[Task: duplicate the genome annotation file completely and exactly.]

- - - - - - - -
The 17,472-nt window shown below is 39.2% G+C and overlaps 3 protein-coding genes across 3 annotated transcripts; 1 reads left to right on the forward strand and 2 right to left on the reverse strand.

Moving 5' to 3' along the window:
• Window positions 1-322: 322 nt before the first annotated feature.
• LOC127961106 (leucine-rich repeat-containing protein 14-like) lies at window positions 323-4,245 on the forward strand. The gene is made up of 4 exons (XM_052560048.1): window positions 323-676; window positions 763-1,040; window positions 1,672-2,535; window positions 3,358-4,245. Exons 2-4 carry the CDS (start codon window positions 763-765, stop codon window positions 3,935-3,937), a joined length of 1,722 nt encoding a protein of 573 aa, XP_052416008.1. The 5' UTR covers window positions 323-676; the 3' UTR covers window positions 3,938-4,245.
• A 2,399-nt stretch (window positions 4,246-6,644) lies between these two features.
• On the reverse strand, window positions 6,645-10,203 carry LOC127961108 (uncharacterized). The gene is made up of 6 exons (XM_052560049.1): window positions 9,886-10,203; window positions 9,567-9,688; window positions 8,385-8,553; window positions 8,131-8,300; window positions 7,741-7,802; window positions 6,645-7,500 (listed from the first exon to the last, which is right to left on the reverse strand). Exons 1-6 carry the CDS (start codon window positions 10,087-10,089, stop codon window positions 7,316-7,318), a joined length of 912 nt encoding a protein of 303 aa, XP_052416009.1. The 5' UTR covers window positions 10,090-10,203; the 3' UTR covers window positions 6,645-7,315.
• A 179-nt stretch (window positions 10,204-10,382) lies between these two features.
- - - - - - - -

The 17,472-nt window shown below is 39.2% G+C and overlaps 3 protein-coding genes across 3 annotated transcripts; 1 reads left to right on the forward strand and 2 right to left on the reverse strand.

Moving 5' to 3' along the window:
• Window positions 1-322: 322 nt before the first annotated feature.
• LOC127961106 (leucine-rich repeat-containing protein 14-like) lies at window positions 323-4,245 on the forward strand. The gene is made up of 4 exons (XM_052560048.1): window positions 323-676; window positions 763-1,040; window positions 1,672-2,535; window positions 3,358-4,245. Exons 2-4 carry the CDS (start codon window positions 763-765, stop codon window positions 3,935-3,937), a joined length of 1,722 nt encoding a protein of 573 aa, XP_052416008.1. The 5' UTR covers window positions 323-676; the 3' UTR covers window positions 3,938-4,245.
• A 2,399-nt stretch (window positions 4,246-6,644) lies between these two features.
• On the reverse strand, window positions 6,645-10,203 carry LOC127961108 (uncharacterized). The gene is made up of 6 exons (XM_052560049.1): window positions 9,886-10,203; window positions 9,567-9,688; window positions 8,385-8,553; window positions 8,131-8,300; window positions 7,741-7,802; window positions 6,645-7,500 (listed from the first exon to the last, which is right to left on the reverse strand). Exons 1-6 carry the CDS (start codon window positions 10,087-10,089, stop codon window positions 7,316-7,318), a joined length of 912 nt encoding a protein of 303 aa, XP_052416009.1. The 5' UTR covers window positions 10,090-10,203; the 3' UTR covers window positions 6,645-7,315.
• A 179-nt stretch (window positions 10,204-10,382) lies between these two features.